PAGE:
NEW YORK, NEW YORK - OCTOBER 04: James Paxton #65 of the New York Yankees reacts after giving up a home run hit by Jorge Polanco #11 of the Minnesota Twins during the first inning in game one of the American League Division Series at Yankee Stadium on October 04, 2019 in New York City.
(Photo by Emilee Chinn/Getty Images)

While it’s been just over a year since the New York Yankees acquired James Paxton, the 2020 campaign should be his last in the Bronx. 

Thomas Hall

Before spring training was officially canceled, the New York Yankees announced that James Paxton would likely miss at least the first two months of the regular season.

With the 31-year-old hurler recovering from offseason back surgery, the start of his 2020 campaign was likely destined to be delayed until May at the earliest.

As a result of the COVID-19 pandemic, Opening Day has been pushed back and Major League Baseball could resume their operations sometime this summer. If and when baseball returns, Paxton should be healthy and ready for the start of the season.

For the 6-foot-4 lefty, he’s slated to become a free agent next winter and he could earn a significant raise from his $12.5 million salary for this season. Although, the Yankees should avoid handing the veteran hurler a lucrative deal after the 2020 campaign.

In today’s era, it’s become very common for players to start losing value once they cross the age-30 threshold. With Paxton, he’s set to enter his age-31 season and he’s also struggled to stay healthy throughout his seven seasons in the majors.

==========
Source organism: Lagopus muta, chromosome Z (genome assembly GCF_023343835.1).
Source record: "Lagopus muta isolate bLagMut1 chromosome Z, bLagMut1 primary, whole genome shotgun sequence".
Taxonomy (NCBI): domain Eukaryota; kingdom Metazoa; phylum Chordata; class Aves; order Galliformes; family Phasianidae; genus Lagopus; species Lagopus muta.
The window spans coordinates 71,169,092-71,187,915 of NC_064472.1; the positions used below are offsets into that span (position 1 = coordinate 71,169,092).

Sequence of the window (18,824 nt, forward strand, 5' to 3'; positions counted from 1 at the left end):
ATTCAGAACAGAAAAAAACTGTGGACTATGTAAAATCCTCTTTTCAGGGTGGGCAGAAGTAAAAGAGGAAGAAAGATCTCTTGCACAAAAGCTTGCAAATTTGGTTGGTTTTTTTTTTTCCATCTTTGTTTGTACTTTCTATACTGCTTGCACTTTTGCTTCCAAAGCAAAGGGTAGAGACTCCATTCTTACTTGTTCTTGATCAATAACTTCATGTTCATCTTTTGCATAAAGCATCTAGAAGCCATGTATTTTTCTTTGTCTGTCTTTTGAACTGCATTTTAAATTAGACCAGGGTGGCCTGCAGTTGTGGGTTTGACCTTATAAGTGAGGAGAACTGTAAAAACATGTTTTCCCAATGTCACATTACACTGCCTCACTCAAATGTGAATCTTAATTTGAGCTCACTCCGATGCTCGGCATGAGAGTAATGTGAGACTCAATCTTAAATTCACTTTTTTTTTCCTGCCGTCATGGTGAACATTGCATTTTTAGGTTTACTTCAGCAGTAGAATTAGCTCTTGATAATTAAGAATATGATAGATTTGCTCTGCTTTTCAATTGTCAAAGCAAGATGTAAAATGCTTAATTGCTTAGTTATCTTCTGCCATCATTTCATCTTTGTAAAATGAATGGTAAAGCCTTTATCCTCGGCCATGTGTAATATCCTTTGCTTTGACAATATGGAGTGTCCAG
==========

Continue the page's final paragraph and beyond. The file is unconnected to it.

Since the 2014 campaign, the Canadian hurler has been placed on the injured list eight different times. While the left-hander was placed on the IL just once last season, he battled through lat, forearm, and glute problems in 2019.

If this season had started on time, then Paxton would’ve required his ninth IL stint since his first full season in the majors. While he’s expected to be fully recovered once this crisis passes, he’ll likely remain an injury risk throughout the 2020 campaign.

Along with Paxton’s injury concerns, he struggled to replicate his impressive results during his first season as a Yankee, recording his worst performance since 2015.

In total, the former fourth-round selection produced his highest ERA (3.82), FIP (3.86), xFIP (4.03) and walk rate (8.7%) since the 2015 campaign. In addition, No. 65 also generated a career-worst 42.6% FB rate and a 37.9% hard-hit rate over his 150.2 innings pitched.

Based on these concerning results, the Yankees would be foolish to outbid other teams to retain Paxton after this season. Furthermore, he’s gradually become less effective with three of his four pitches over the last two seasons.

Starting with his primary pitch, the University of Kentucky product has relied heavily on his mid-90s fastball throughout his entire career. In 2017, his best season, the towering lefty’s heater was utilized 65.5% of the time and it created a measly 2.9% barrel rate, 31.8% hard-hit rate along with a 7.7% walk rate.